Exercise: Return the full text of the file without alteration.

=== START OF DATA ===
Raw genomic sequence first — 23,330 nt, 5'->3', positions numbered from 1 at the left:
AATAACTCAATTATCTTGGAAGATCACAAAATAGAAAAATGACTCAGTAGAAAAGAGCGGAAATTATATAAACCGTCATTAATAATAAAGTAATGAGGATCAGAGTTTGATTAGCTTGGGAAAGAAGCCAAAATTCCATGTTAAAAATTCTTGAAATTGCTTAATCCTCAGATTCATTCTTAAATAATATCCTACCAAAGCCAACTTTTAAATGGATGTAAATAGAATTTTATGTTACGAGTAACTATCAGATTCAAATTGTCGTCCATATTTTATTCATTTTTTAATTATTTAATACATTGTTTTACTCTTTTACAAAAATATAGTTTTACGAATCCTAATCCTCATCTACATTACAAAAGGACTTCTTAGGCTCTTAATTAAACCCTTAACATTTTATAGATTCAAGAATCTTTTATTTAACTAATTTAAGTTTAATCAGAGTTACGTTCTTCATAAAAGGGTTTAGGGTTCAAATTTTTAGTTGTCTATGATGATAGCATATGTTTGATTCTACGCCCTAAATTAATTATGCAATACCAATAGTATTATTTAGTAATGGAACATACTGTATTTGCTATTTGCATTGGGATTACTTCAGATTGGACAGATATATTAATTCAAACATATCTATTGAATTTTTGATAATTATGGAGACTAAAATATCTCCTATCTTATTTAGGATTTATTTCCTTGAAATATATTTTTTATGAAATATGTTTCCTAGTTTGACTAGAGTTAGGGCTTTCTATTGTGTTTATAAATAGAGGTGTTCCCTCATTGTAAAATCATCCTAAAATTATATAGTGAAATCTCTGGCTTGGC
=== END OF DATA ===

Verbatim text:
Raw genomic sequence first — 23,330 nt, 5'->3', positions numbered from 1 at the left:
AATAACTCAATTATCTTGGAAGATCACAAAATAGAAAAATGACTCAGTAGAAAAGAGCGGAAATTATATAAACCGTCATTAATAATAAAGTAATGAGGATCAGAGTTTGATTAGCTTGGGAAAGAAGCCAAAATTCCATGTTAAAAATTCTTGAAATTGCTTAATCCTCAGATTCATTCTTAAATAATATCCTACCAAAGCCAACTTTTAAATGGATGTAAATAGAATTTTATGTTACGAGTAACTATCAGATTCAAATTGTCGTCCATATTTTATTCATTTTTTAATTATTTAATACATTGTTTTACTCTTTTACAAAAATATAGTTTTACGAATCCTAATCCTCATCTACATTACAAAAGGACTTCTTAGGCTCTTAATTAAACCCTTAACATTTTATAGATTCAAGAATCTTTTATTTAACTAATTTAAGTTTAATCAGAGTTACGTTCTTCATAAAAGGGTTTAGGGTTCAAATTTTTAGTTGTCTATGATGATAGCATATGTTTGATTCTACGCCCTAAATTAATTATGCAATACCAATAGTATTATTTAGTAATGGAACATACTGTATTTGCTATTTGCATTGGGATTACTTCAGATTGGACAGATATATTAATTCAAACATATCTATTGAATTTTTGATAATTATGGAGACTAAAATATCTCCTATCTTATTTAGGATTTATTTCCTTGAAATATATTTTTTATGAAATATGTTTCCTAGTTTGACTAGAGTTAGGGCTTTCTATTGTGTTTATAAATAGAGGTGTTCCCTCATTGTAAAATCATCCTAAAATTATATAGTGAAATCTCTGGCTTGGC